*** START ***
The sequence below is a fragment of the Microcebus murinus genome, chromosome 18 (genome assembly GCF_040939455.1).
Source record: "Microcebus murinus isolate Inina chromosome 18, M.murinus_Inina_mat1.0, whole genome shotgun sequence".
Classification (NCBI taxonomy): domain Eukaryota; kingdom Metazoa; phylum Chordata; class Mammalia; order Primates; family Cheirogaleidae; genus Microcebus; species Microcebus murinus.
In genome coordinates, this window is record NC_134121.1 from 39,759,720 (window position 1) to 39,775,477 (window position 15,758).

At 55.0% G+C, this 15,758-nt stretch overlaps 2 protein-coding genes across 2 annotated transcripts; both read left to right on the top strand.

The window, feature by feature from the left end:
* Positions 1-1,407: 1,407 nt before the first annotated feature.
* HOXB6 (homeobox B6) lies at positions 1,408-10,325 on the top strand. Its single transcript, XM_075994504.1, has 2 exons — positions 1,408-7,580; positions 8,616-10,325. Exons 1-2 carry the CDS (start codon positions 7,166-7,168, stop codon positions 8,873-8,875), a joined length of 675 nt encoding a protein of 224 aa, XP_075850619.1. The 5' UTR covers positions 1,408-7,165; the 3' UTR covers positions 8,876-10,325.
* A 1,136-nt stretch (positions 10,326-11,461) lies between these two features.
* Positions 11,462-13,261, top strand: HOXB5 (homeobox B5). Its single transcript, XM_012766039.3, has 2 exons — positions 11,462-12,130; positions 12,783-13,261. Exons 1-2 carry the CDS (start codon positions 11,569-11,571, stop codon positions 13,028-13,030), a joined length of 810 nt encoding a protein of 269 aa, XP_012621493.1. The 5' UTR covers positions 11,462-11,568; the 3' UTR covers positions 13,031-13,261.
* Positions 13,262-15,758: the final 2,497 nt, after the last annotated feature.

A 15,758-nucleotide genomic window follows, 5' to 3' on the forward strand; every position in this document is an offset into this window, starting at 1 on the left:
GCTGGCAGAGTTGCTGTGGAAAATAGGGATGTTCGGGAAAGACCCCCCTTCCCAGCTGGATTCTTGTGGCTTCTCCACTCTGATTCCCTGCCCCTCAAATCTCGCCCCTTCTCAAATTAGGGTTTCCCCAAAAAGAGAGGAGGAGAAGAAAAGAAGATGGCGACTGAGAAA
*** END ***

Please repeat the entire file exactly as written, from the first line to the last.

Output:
The sequence below is a fragment of the Microcebus murinus genome, chromosome 18 (genome assembly GCF_040939455.1).
Source record: "Microcebus murinus isolate Inina chromosome 18, M.murinus_Inina_mat1.0, whole genome shotgun sequence".
Classification (NCBI taxonomy): domain Eukaryota; kingdom Metazoa; phylum Chordata; class Mammalia; order Primates; family Cheirogaleidae; genus Microcebus; species Microcebus murinus.
In genome coordinates, this window is record NC_134121.1 from 39,759,720 (window position 1) to 39,775,477 (window position 15,758).

At 55.0% G+C, this 15,758-nt stretch overlaps 2 protein-coding genes across 2 annotated transcripts; both read left to right on the top strand.

The window, feature by feature from the left end:
* Positions 1-1,407: 1,407 nt before the first annotated feature.
* HOXB6 (homeobox B6) lies at positions 1,408-10,325 on the top strand. Its single transcript, XM_075994504.1, has 2 exons — positions 1,408-7,580; positions 8,616-10,325. Exons 1-2 carry the CDS (start codon positions 7,166-7,168, stop codon positions 8,873-8,875), a joined length of 675 nt encoding a protein of 224 aa, XP_075850619.1. The 5' UTR covers positions 1,408-7,165; the 3' UTR covers positions 8,876-10,325.
* A 1,136-nt stretch (positions 10,326-11,461) lies between these two features.
* Positions 11,462-13,261, top strand: HOXB5 (homeobox B5). Its single transcript, XM_012766039.3, has 2 exons — positions 11,462-12,130; positions 12,783-13,261. Exons 1-2 carry the CDS (start codon positions 11,569-11,571, stop codon positions 13,028-13,030), a joined length of 810 nt encoding a protein of 269 aa, XP_012621493.1. The 5' UTR covers positions 11,462-11,568; the 3' UTR covers positions 13,031-13,261.
* Positions 13,262-15,758: the final 2,497 nt, after the last annotated feature.

A 15,758-nucleotide genomic window follows, 5' to 3' on the forward strand; every position in this document is an offset into this window, starting at 1 on the left:
GCTGGCAGAGTTGCTGTGGAAAATAGGGATGTTCGGGAAAGACCCCCCTTCCCAGCTGGATTCTTGTGGCTTCTCCACTCTGATTCCCTGCCCCTCAAATCTCGCCCCTTCTCAAATTAGGGTTTCCCCAAAAAGAGAGGAGGAGAAGAAAAGAAGATGGCGACTGAGAAA